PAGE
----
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The panelists covered a lot of ground with observations about the industry overall as well as insights on their own organizations’ activities.  Two key themes were the importance of finally delivering on the promises of digitization, along with a focus on recruiting and developing agile-minded people.
How are you working to reduce the inherent risk with deep water and also enhance its position on the supply curve?
Barclay: “We’ve got to work through the whole value chain with our clients and partners, vendors, suppliers to leverage the data we have available at the moment, to improve the efficiency of the whole process. As an industry, we have to be prepared for disruption and we have to be prepared very soon.”

How are you thinking about your portfolio and your innovation priorities to balance growth, affordability, and sustainability for your business?
Mathur: [In India] “There’s been a lot of innovation by local governments to optimize the energy mix by allowing normal citizens to set up solar rooftops, but more importantly to upload electricity back into the grid. But I can’t see a shift away from coal in the medium term. In our company, we are an oil and gas focused company, and I don’t see that changing for a long time. Having said that, sustainability becomes key. One of the key targets we have taken is that in the next five years our own energy requirement is going to be about 150 MW, and we want to do it off solar. We have a gold standard in emissions. And it’s not just for us, it’s a standard that we want others to copy.”

In terms of innovation, how are you thinking about managing growth, and also thinking about sustainability had sustainable materials?
Al-Maker: “It’s around digitization, and harnessing the full value of digitization. It’s about the right competencies, subject matter experts and data scientists, and agility. Looking at the entire chain, and bringing efficiency in every single stage of the industry, this will take the usage of energy to the next height in terms of intensity improvement… The chemical industry is taking a leading role particularly regarding plastics and converting it into its original form to use it again. It will require communities helping us to collect the waste, will require new technologies to convert into the feedstock, and it will need an enhancement in the process itself.”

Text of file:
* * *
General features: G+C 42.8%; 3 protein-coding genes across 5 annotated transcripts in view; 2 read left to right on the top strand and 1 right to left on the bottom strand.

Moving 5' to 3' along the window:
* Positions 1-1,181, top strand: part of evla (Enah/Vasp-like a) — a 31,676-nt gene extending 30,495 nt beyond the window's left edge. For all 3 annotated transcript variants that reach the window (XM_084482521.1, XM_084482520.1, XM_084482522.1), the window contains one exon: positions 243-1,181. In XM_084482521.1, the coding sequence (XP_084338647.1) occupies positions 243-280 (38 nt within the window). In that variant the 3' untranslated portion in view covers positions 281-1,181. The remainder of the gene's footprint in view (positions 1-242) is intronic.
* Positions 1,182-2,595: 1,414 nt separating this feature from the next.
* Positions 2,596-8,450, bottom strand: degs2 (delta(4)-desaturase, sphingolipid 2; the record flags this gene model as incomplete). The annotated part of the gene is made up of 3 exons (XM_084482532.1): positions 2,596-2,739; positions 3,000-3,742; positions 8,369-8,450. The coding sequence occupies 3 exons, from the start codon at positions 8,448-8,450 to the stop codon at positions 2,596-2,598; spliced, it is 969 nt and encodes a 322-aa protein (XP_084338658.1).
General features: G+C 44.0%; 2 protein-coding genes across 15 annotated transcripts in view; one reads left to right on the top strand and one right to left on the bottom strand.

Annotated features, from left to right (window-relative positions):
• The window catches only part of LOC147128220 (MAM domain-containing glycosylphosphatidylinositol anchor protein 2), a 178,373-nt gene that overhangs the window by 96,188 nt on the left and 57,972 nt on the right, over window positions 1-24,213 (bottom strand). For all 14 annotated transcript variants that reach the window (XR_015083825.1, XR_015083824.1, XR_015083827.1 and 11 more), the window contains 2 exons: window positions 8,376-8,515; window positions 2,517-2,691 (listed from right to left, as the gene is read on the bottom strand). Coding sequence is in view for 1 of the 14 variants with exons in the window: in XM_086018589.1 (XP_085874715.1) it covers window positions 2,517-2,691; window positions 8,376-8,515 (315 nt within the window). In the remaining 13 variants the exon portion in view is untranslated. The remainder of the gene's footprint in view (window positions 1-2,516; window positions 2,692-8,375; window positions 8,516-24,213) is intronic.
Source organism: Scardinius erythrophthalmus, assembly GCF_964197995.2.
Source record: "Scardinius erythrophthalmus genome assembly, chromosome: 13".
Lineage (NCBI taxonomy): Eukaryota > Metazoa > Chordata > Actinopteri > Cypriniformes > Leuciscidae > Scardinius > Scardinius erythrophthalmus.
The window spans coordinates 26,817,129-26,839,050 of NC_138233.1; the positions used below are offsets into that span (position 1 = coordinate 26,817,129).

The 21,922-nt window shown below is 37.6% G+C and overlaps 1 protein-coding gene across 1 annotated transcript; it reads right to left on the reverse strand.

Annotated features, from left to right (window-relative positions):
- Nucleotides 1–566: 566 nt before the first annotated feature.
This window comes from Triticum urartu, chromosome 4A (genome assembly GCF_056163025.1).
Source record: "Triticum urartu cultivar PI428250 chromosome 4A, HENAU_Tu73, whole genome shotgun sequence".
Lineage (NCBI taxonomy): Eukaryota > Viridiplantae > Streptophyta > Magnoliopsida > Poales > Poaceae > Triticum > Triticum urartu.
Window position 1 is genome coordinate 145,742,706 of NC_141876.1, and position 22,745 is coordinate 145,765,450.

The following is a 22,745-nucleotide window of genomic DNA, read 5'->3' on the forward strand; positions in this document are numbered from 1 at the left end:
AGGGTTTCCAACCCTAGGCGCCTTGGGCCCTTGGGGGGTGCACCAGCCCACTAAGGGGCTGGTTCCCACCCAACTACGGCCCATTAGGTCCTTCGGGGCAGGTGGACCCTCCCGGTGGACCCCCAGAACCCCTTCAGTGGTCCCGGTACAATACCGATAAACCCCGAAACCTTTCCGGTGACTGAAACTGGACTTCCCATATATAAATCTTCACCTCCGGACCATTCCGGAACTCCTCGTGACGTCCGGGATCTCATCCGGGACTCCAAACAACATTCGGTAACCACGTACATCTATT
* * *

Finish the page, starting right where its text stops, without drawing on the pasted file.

Innovation is obviously going to separate the winners from the losers. But an important aspect of it is actually building an innovation-centric culture. So how are you thinking about it in the context of your organization?
Mathur: “It starts with recruitment. Of course you look for competence and deep knowledge and skills. But on the soft side, we aggressively pursue people who have a deep sense of curiosity, ability to change, and ability to learn. Whether at an engineer trainee level or at a senior level. We also pursue diversity in any form and shape, because we genuinely believe that people ask different questions if they are different.”

How are you engaging yourself in an ecosystem of partners to accelerate invasion?
Barclay: “There is a number of key areas here. One of them is making sure we have the platforms for collaboration. But equally important is instilling in the organization that we want to collaborate, that we want to share; and that the way we will be successful is by sharing our knowledge, and taking the knowledge of our partners into the projects… We’ve got to look to reduce manpower usage, to look for more automation, we’ve got to look for artificial intelligence to develop our process design, and everything we’re doing. It has to be top down, it has to be disruptive, and the key is bringing in people who have that thinking.”

Generally speaking, the oil and gas industry and many of the larger players are considered monolithic entities not known for their agility. They’ve been looking at new technologies but have not really scaled up good ideas at pace. How are you overcoming some of those hurdles?
Al-Maker: “The name of the game is ensuring that you are connected with your customers and understanding their future needs, and then design yourself to come up with solutions to support the needs of the future. Also important to this is the mindset of the young generations, and how to cope with their needs, and how to understand them in a better way. How to collaborate with them and get them to be a part of the change, and move in much faster ways.”

Al-Maker: “Ensuring that we are getting the full value of digitization through the entire value chain of the business.”

Barclay: “Creating platforms for collaboration, and the biggest block of that is clearly people.”

Mathur: “One would be time to first oil, and the second is recovery on existing oil fields.”

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